Puebla is a scenic mountains town just 2 hours east of Mexico City. It is as quaint, as it is charming, featuring beautiful colonial architecture and modern designs. The food in Puebla makes it a destination in its own right as gorging yourself on tacos Arabes and mole poblano will make anyone happy.
Puebla has a lived in feel that isn’t matched by anywhere else I’ve been in Mexico. The streets are packed with locals and the tourists, for the most part, are Mexicans visiting from other parts of the country. There aren’t tourist agencies on every corner and you’re left discovering things on your own — something that can be a very joyous way to travel.
It’s picture-perfect: a colonial city full of colorful street markets and backed by snow-capped volcanoes that’s hard to resist. On top of that, Puebla has a ton of history, culture, beautiful architecture, and some delicious, unique food. It’s even a UNESCO World Heritage Site.
Puebla is part of my Mexico travel itinerary which includes Mexico City, Puebla, Oaxaca, and the Pacific coast!
Getting to Puebla
Almost all visitors to Puebla will be coming from Mexico City. This was actually the first destination on our trip. We landed at the Mexico City Airport and came straight to Puebla. From Mexico City Airport, there is a bus station literally next door to the main terminal. We walked outside of the airport and the bus station was right there. There are numerous bus companies here and there are frequent trips to Puebla.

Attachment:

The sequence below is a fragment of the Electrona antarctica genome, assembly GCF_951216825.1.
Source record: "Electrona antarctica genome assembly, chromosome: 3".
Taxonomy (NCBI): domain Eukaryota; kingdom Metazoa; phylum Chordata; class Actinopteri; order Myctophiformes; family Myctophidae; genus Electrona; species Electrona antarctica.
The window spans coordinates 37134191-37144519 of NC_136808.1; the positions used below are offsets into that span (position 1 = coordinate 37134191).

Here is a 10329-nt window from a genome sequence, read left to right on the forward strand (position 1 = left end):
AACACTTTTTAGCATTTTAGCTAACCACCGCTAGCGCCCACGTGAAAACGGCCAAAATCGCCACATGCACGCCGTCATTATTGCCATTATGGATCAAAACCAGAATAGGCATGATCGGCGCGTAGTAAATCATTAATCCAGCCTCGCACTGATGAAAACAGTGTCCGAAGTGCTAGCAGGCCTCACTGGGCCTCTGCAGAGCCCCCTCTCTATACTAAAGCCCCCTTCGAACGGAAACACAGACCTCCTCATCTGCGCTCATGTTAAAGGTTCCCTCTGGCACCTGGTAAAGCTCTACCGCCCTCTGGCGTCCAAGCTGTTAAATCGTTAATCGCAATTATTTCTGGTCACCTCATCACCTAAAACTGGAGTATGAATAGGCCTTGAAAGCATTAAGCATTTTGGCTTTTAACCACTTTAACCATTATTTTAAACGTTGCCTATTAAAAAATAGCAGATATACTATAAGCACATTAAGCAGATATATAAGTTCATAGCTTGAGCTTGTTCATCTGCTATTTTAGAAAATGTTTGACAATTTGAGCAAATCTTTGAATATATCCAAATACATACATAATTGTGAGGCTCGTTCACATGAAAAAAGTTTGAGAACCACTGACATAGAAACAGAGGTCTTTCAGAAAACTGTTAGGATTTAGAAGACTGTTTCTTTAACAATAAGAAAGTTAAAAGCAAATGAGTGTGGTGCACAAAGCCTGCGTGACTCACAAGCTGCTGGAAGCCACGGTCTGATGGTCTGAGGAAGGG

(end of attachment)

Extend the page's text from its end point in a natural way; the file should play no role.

We went with ADO which I’ve taken before in the Yucatan while visiting Cozumel, Tulum, etc and I very much enjoyed it. The bus runs hourly and costs 200-400 pesos one way depending on the time of the day. The bus ride is just over two hours and drops you off at the Puebla CAPU station. Alternatively, you can also take an Uber from the airport for roughly 1,000 pesos. If you are 3-4 people, this could be a no brainer as it is faster and more convenient. I was originally planning on doing this until I realized how close the bus station was. Make sure to tip the Uber driver some cash for going so far out of his way!
From Mexico City itself, there are very frequent buses from TAPO to Puebla CAPU. You don’t need to buy any tickets ahead of time. Simply rock up and choose the bus company of your choice and you will be on the next bus out!
Puebla and Cholula
When most people refer to Puebla, they are actually combining the greater area of Puebla and Cholula, less than ten miles away. In some ways, Cholula is a suburb of Puebla (and is home to La Universidad de las Américas Puebla), and in other ways, Cholula is an entirely separate city.
Both are worth visiting and their proximity makes them simple to combine. Puebla, by far, is more famous for its historic center but Cholula is where I found the most character. Partially because of the student body, Cholula has amazing nightlife: everything from fun bars to incredible jazz music and everything in-between. It’s also very walkable and easier to navigate.
The Great Pyramid of Cholula is a sight worth seeing. Although it is not an exposed rock pyramid like the Great Pyramids of Giza in Egypt, it is actually the largest man made pyramid in the world. It is covered by vegetation however so you can’t really tell it’s man made. There is a small catholic church at the top and the views of the surrounding mountains are fantastic.
I enjoyed staying in Puebla, but I would definitely not be opposed to staying in Cholula as well and Ubering into Puebla.
Things to Do in Puebla
Puebla has a dozen photogenic sites, but none of them take particularly long to visit. The ones I think you shouldn’t miss are on a short, easy walking route. If you started early, you can squeeze this all in before dinner.